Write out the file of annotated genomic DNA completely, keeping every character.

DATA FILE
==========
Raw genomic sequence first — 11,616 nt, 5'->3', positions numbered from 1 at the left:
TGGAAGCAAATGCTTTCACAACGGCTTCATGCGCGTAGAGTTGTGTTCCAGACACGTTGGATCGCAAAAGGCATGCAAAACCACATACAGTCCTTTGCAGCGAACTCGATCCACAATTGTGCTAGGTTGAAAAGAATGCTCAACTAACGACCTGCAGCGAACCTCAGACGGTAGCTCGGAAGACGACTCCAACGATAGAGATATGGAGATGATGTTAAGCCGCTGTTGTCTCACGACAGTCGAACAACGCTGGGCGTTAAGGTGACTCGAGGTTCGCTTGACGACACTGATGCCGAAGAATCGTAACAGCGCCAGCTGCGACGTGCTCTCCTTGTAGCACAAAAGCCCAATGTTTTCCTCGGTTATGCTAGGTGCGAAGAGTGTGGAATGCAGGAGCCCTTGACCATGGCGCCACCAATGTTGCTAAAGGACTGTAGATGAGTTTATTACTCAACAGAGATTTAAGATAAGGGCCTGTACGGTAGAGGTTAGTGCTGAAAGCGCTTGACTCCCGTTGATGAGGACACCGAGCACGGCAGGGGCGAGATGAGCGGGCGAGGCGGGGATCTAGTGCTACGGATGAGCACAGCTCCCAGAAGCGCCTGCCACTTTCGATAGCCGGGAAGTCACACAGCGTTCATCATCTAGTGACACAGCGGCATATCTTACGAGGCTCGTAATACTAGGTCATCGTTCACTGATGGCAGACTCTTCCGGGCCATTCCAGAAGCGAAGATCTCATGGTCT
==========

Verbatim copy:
Raw genomic sequence first — 11,616 nt, 5'->3', positions numbered from 1 at the left:
TGGAAGCAAATGCTTTCACAACGGCTTCATGCGCGTAGAGTTGTGTTCCAGACACGTTGGATCGCAAAAGGCATGCAAAACCACATACAGTCCTTTGCAGCGAACTCGATCCACAATTGTGCTAGGTTGAAAAGAATGCTCAACTAACGACCTGCAGCGAACCTCAGACGGTAGCTCGGAAGACGACTCCAACGATAGAGATATGGAGATGATGTTAAGCCGCTGTTGTCTCACGACAGTCGAACAACGCTGGGCGTTAAGGTGACTCGAGGTTCGCTTGACGACACTGATGCCGAAGAATCGTAACAGCGCCAGCTGCGACGTGCTCTCCTTGTAGCACAAAAGCCCAATGTTTTCCTCGGTTATGCTAGGTGCGAAGAGTGTGGAATGCAGGAGCCCTTGACCATGGCGCCACCAATGTTGCTAAAGGACTGTAGATGAGTTTATTACTCAACAGAGATTTAAGATAAGGGCCTGTACGGTAGAGGTTAGTGCTGAAAGCGCTTGACTCCCGTTGATGAGGACACCGAGCACGGCAGGGGCGAGATGAGCGGGCGAGGCGGGGATCTAGTGCTACGGATGAGCACAGCTCCCAGAAGCGCCTGCCACTTTCGATAGCCGGGAAGTCACACAGCGTTCATCATCTAGTGACACAGCGGCATATCTTACGAGGCTCGTAATACTAGGTCATCGTTCACTGATGGCAGACTCTTCCGGGCCATTCCAGAAGCGAAGATCTCATGGTCT